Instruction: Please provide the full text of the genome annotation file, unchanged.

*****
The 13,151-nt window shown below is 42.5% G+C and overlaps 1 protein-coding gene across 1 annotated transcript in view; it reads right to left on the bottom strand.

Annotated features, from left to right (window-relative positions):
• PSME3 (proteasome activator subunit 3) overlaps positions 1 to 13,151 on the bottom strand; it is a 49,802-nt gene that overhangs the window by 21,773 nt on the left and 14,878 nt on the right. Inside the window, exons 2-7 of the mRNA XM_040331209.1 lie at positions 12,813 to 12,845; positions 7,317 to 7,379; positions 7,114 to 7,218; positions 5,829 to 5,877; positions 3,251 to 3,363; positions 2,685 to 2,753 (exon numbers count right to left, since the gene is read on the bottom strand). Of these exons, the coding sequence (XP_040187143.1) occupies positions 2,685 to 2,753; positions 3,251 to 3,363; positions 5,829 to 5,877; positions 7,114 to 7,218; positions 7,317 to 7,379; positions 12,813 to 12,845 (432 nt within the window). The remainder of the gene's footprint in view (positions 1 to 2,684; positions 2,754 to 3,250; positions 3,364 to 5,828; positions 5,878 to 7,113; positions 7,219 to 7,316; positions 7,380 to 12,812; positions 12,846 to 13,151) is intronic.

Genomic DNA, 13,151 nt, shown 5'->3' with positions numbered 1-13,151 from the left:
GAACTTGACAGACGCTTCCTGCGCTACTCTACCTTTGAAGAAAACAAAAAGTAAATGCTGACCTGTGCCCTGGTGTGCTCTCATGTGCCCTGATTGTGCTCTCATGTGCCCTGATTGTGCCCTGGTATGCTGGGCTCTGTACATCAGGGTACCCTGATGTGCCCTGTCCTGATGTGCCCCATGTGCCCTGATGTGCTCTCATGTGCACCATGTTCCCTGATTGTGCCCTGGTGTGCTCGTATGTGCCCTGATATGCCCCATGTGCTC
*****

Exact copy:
The 13,151-nt window shown below is 42.5% G+C and overlaps 1 protein-coding gene across 1 annotated transcript in view; it reads right to left on the bottom strand.

Annotated features, from left to right (window-relative positions):
• PSME3 (proteasome activator subunit 3) overlaps positions 1 to 13,151 on the bottom strand; it is a 49,802-nt gene that overhangs the window by 21,773 nt on the left and 14,878 nt on the right. Inside the window, exons 2-7 of the mRNA XM_040331209.1 lie at positions 12,813 to 12,845; positions 7,317 to 7,379; positions 7,114 to 7,218; positions 5,829 to 5,877; positions 3,251 to 3,363; positions 2,685 to 2,753 (exon numbers count right to left, since the gene is read on the bottom strand). Of these exons, the coding sequence (XP_040187143.1) occupies positions 2,685 to 2,753; positions 3,251 to 3,363; positions 5,829 to 5,877; positions 7,114 to 7,218; positions 7,317 to 7,379; positions 12,813 to 12,845 (432 nt within the window). The remainder of the gene's footprint in view (positions 1 to 2,684; positions 2,754 to 3,250; positions 3,364 to 5,828; positions 5,878 to 7,113; positions 7,219 to 7,316; positions 7,380 to 12,812; positions 12,846 to 13,151) is intronic.

Genomic DNA, 13,151 nt, shown 5'->3' with positions numbered 1-13,151 from the left:
GAACTTGACAGACGCTTCCTGCGCTACTCTACCTTTGAAGAAAACAAAAAGTAAATGCTGACCTGTGCCCTGGTGTGCTCTCATGTGCCCTGATTGTGCTCTCATGTGCCCTGATTGTGCCCTGGTATGCTGGGCTCTGTACATCAGGGTACCCTGATGTGCCCTGTCCTGATGTGCCCCATGTGCCCTGATGTGCTCTCATGTGCACCATGTTCCCTGATTGTGCCCTGGTGTGCTCGTATGTGCCCTGATATGCCCCATGTGCTC